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Precautions and Warnings With Fentanyl Buccal Tablets

Specific Fentanyl Buccal Tablets Precautions and Warnings

Some warnings and precautions to be aware of prior to taking this pain medicine include the following:
 
  • This medication should only be used in people who are already taking scheduled, around-the-clock opioids and are tolerant to their effects (which means the body has gotten used to the opioid). People who are not opioid tolerant may experience life-threatening breathing problems, or death, from even small doses of fentanyl buccal tablets.
 
  • Do not substitute fentanyl buccal tablets for other medications that contain fentanyl. Substituting these tablets for another fentanyl product could result in an overdose, as the doses used in these medications are not the same. Other products that contain fentanyl include but are not limited to:
 

 

  • Because it has a high risk for abuse and overdose, this medication is only available through a special program called the Transmucosal Immediate-Release Fentanyl (TIRF) Risk Evaluation and Mitigation Strategy (REMS) program. You, your healthcare provider, and your pharmacy must be enrolled in the program before you can receive this medication. Your healthcare provider and pharmacy will help you enroll in the program. For inpatient use (such as within a hospital), only the pharmacy (not the prescriber or the patient) needs to be enrolled. 
 
  • The amount of fentanyl in one tablet is enough to cause serious problems, including death, if taken by a child. Store this medication in a safe place, away from children (see Fentora Storage and Disposal for more information).
 
  • Some people may experience mouth pain, irritation, or sores at the application site (the area of the mouth where the tablet is placed). These problems are more likely to occur when the medication is first started. Talk to your healthcare provider if you get any mouth irritation or sores while using this medication.
 
  • Normally, you should not place more than one fentanyl buccal tablet in your mouth at a time, unless your healthcare provider is trying to find the best dose to treat your pain. Once an effective dose is established, use only one tablet at a time, and no more than two (30 minutes apart) for each breakthrough pain episode.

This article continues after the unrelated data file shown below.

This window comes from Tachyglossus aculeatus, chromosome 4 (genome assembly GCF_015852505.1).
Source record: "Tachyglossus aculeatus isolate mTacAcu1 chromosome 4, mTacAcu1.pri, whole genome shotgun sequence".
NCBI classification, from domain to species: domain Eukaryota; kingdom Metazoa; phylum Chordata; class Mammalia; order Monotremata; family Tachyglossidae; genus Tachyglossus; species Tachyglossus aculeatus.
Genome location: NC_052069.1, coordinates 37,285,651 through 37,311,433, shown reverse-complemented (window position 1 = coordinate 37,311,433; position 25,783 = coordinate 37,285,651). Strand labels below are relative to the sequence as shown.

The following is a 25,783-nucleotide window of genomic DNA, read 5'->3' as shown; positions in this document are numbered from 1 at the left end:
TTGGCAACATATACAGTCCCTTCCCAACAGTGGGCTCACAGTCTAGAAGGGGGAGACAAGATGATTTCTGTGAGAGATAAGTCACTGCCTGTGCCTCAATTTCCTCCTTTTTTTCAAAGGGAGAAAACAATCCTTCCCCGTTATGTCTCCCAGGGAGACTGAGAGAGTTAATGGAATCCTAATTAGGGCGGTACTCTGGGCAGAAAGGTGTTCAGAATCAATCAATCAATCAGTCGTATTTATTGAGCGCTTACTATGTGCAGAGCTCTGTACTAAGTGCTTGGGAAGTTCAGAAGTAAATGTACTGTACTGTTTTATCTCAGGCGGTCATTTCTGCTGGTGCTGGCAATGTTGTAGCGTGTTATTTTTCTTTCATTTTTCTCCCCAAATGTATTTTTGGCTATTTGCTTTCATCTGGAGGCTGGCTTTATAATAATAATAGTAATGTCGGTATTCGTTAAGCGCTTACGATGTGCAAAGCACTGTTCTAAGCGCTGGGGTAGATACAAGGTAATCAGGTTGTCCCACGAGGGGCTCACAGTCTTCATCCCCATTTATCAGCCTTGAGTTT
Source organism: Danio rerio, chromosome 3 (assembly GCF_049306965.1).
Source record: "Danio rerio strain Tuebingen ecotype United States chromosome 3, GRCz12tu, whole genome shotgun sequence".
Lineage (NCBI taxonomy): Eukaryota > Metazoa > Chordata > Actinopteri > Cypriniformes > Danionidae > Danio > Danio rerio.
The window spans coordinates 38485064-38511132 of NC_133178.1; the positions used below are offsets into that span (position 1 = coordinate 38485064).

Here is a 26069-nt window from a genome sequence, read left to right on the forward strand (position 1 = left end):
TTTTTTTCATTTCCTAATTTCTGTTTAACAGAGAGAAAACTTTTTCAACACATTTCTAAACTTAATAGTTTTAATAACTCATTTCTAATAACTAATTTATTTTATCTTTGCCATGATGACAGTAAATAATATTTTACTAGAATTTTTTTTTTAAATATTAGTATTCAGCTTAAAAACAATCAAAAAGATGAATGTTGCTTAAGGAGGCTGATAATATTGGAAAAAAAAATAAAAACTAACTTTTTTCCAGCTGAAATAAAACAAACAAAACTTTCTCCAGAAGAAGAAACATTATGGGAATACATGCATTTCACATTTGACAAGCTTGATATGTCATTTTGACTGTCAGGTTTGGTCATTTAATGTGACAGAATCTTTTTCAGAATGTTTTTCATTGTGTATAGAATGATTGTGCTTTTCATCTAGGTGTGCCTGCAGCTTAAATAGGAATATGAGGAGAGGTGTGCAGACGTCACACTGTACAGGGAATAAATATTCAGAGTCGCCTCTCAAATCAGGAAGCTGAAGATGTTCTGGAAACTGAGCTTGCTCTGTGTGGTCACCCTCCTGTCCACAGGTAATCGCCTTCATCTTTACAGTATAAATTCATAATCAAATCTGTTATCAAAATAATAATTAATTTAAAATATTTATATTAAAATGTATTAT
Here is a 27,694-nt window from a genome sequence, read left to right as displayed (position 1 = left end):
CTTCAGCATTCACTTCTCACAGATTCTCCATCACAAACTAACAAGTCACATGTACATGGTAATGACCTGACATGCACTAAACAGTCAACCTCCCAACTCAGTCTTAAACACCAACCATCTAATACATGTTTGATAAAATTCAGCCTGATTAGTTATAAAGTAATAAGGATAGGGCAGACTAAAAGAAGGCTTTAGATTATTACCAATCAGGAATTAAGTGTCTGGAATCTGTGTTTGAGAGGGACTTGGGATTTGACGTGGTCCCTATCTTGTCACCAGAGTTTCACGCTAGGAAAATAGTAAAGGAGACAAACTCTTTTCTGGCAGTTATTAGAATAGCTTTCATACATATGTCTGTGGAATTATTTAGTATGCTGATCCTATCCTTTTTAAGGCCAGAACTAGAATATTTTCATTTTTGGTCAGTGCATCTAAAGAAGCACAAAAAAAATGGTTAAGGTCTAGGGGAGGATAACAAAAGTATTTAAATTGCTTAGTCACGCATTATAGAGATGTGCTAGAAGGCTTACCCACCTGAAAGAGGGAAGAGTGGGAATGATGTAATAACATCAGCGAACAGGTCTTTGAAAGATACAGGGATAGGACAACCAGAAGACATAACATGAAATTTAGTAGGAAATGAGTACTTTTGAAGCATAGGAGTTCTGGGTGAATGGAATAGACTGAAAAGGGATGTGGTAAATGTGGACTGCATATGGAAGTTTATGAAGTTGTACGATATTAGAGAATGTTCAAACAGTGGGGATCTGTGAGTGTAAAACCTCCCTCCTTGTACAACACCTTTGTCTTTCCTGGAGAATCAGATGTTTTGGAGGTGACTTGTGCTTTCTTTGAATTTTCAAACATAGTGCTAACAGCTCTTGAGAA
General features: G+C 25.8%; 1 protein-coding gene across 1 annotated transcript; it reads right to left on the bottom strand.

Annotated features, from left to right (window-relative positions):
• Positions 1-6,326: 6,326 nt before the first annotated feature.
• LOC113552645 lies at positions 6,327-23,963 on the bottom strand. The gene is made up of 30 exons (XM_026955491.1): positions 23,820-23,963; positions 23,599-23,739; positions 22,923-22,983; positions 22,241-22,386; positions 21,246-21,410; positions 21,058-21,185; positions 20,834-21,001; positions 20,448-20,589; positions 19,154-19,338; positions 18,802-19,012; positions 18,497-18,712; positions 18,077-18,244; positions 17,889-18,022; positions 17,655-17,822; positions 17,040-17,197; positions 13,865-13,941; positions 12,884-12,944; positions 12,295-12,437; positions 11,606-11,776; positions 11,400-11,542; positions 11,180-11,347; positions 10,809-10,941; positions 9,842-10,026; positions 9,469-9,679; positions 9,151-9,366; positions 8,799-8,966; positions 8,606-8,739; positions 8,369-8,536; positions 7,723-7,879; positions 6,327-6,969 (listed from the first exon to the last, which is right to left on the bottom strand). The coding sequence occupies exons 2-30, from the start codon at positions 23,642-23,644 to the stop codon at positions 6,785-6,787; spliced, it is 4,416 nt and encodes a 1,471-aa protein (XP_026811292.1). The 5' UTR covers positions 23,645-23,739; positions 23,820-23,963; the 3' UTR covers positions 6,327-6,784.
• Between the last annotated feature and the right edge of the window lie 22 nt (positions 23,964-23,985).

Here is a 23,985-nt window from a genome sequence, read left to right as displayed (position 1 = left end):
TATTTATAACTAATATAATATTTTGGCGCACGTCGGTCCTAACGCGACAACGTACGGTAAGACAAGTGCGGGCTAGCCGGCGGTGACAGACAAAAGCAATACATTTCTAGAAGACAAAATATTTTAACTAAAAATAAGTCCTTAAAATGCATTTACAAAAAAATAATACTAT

• Do not drink alcohol while using this medication. Consuming alcohol with fentanyl buccal tablets could increase your risk for serious side effects, including extreme drowsiness, confusion, memory loss, or difficulty breathing.
 
  • Fentanyl buccal tablets may cause serious problems, including death, if used in people for whom the medication was not prescribed. Do not share this medication with someone else, even if they seem to have the same symptoms as you.
 
  • Fentanyl buccal tablets are a narcotic opioid medication with a significant potential for abuse (see Fentora Abuse). Do not take the drug more frequently, or at a higher dose, than prescribed. Store the tablets in a safe place to prevent theft. If you think you may be developing a problem with abusing this drug, please seek help from a healthcare provider.
 
  • Like other narcotics, fentanyl buccal tablets can cause physical dependence. This means that you might experience uncomfortable withdrawal symptoms if you suddenly stop taking the medication. If you no longer need to use the tablets, ask your healthcare provider how to slowly stop taking them, to reduce your chance of experiencing withdrawal symptoms (see Fentora Withdrawal for more information).
 
  • Fentanyl buccal tablets can cause potentially life-threatening slow and irregular breathing (known medically as respiratory depression). Certain people have an increased risk for respiratory depression with fentanyl buccal tablets, including:
 
    • Older adults
    • People who already have breathing difficulties
    • People who are not tolerant to opioids
    • People who are taking certain other medications.
 
  • This medication may be particularly dangerous for people with head injuries or high intracranial pressure. It should only be used with extreme caution in such circumstances.
 
  • Fentanyl buccal tablets can cause a slow heart rate (bradycardia) and should be used with caution in people who already have a very slow heart rate.
 
  • Do not drive or operate heavy machinery until you know how this pain medicine affects you. Fentanyl buccal tablets can make you extremely drowsy. Your reflexes and reaction times may be significantly altered, even if you feel fine.
 
  • Fentanyl buccal tablets come with a medication guide that describes the correct way to use it. Make sure to read this medication guide each time you get your prescription filled, as new information may be available.
 
 
  • Fentanyl buccal tablets pass through breast milk. Therefore, if you are breastfeeding or plan to start, discuss this with your healthcare provider prior to taking the drug (see Fentora and Breastfeeding).
 
  • Fentanyl buccal tablets are a pregnancy Category C medication. This means that they may not be safe for use during pregnancy, although the full risks are currently unknown (see Fentora and Pregnancy).
 
Alternative Therapies for Pain Management

Fentanyl Buccal Tablet Information

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